5. Networking, Link Parties + FB Groups: Ah yes, the bread and butter of building your support system. As much as I don’t like to admit it, I needed help. Networking helped grow my following, taught me new tricks and I really wish I reached out earlier. Networking with other bloggers not only helped me with new ideas but my interactions skyrocketed and I was getting my brand out there. Most importantly though, I have created great friendships because of it. Link Parties and Facebook Groups help spread the word about my posts and allowed me to work with other bloggers on giveaways and more. You can see a list of my favorite parties here.
6. Social Media: This was one thing I had a little knowledge on before I started but I added it because I didn’t know how to properly connect social media and blogging. The first thing I should have done before I started my blog was check if Fit Chick Nextdoor was available not only as my blog name but on all social media and it was – kinda – except on Instagram and for the blog URL, hence fcnextdoor.com instead. UGH. So, before you get going make sure that your name is available everywhere.
7. Affiliate Programs + Media Groups: If you want to monetize (make money) with your blog, you need to seek out media groups and affiliate programs. There are so many out there but I recently joined The SITS Girls group. The SITS Girls allows me to get featured, earn money through their Massive Sway program, and provides me with networking, marketing and sponsorship opportunities with HUGE companies. I highly recommend their program. I also use affiliate programs to help fund this blog. My favorite affil programs are Rakuten Linkshare, ShareASale, Shop Sense by ShopStyle Collective and Amazon Associates. You can also find some affiliate programs with your favorite brands. Most brands will give you a commission on purchases made by new customers using your affiliate coupon but you usually need to apply on their websites. For example, here is CityColor and Coastal Scents Affiliate Application. Also, CityColor provided me with a personal 10% discount code (Code: FitChickNextDoor) so if someone uses the code they get the discount and you get a commission for your tier level.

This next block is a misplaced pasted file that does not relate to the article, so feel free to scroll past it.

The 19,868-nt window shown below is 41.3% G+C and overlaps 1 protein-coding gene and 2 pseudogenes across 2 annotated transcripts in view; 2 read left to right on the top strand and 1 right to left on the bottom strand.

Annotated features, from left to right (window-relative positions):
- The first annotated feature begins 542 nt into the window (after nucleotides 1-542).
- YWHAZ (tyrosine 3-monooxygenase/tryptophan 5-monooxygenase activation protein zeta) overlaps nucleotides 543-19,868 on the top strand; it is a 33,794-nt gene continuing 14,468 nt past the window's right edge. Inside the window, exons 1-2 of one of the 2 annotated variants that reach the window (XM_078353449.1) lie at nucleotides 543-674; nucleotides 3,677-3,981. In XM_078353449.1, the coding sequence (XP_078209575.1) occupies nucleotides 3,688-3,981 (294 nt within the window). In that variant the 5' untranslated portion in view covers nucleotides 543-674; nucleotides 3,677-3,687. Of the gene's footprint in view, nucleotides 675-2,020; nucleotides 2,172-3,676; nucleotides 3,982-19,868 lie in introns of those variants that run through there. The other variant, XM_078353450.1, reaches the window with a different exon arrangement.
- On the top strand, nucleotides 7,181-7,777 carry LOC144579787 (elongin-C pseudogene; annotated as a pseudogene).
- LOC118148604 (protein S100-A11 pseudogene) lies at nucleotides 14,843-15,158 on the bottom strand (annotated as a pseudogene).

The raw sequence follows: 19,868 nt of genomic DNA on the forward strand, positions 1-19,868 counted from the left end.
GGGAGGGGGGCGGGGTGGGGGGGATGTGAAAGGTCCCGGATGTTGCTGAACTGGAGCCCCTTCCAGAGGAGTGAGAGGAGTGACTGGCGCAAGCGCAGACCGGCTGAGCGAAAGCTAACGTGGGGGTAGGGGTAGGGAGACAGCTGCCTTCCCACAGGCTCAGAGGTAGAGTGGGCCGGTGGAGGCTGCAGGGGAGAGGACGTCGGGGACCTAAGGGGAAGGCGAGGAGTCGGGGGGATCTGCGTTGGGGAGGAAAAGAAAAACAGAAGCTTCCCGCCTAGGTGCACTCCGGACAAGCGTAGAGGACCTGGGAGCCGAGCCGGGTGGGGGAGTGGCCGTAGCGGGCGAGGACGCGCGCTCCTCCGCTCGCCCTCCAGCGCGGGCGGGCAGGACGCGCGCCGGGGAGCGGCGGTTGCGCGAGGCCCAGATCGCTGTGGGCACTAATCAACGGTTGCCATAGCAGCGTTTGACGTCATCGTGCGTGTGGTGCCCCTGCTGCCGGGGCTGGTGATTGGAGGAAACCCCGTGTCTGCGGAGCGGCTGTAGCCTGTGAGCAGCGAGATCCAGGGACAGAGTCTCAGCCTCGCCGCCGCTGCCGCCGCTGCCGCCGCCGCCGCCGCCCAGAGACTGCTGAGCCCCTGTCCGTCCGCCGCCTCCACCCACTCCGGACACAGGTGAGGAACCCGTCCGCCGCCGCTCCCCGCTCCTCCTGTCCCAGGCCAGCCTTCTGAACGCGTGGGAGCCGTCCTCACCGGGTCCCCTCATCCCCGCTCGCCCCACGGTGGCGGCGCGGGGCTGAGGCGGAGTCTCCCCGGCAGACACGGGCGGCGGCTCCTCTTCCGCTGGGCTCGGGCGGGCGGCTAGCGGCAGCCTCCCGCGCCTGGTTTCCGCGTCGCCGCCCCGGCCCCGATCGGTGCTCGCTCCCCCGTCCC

8. Pinterest + Evernote: I get a lot of my blog traffic from my Pinterest pins. Crazy right? but I can believe it because I do love Pinterest. Aside from loving Pinterest, this goes back to having good images. Think about it. You normally click on the images that are easy to read or attractive right? So why not make your pins look great too? I’ve found my most repined-pins are the ones that are clean, clear, aren’t too busy and have a good quality image (PNG baby!) 😉 . Also, I’ve found that longer, vertical pins take up more space and get pinned more frequently. However, I didn’t know that in the beginning so most of my older pins are horizontal, square and a little bit tiny. Ew.
9. Email Lists: I didn’t start growing my list until last month and I’m kicking myself for it. People get busy and have lives so lists can help remind your readers you are here by sending newsletters straight to their inbox! I use MailChimp which is popular and free* but some other bloggers use Aweber, ConstantContact, Leadpages or other services. Since I am still building my list, MailChimp works fine for me. *However, in order for it to automatically send a string of emails I just had to start paying $10 a month but it works and that’s not a terrible price.
10. Plugin Basics: There are some plugins I wish I had when I started. For example: Jetpack by WordPress.com provides me with traffic growth, performance and security information. Some other plugins I find extremely helpful are: Akismet (protects from blog and comment spam), Anti-Captcha and GM Block Bots (protects your site from false traffic info and spam), Google AdSense (also for monetizing), Google Analytics (there are ones for WordPress dashboards, by Yoast, etc), Instagram Feed (your feed goes straight to your blog), Shareaholic (So people can share your content), Simple Social Icons (so people can find you on social media), Wordfence Security (firewall and anti-virus plugin), and Yoast SEO.
I have self-taught myself about marketing, social media, networking, seo, photography and more. One thing I read on the www that stuck out to me was: “How do you expect people to find your blog if you don’t put yourself out there?” Touche, that is the big picture.
I know this post was long but I hope it helps you.
The silver-lining is that I got to make the mistakes that you hopefully won’t have to. Don’t wait until you are 100% comfortable because you will still learn along the way (heck, I still am). I have learned more from from Pinterest than I have in some of my college classes. Chalk it up to the fact that maybe I find it more interesting than economics or because some posts have adorable graphics – I don’t know – but the point is you will continue to learn and grow as you go along and I hope to give you the tools to do so.
Here is your Pin-able: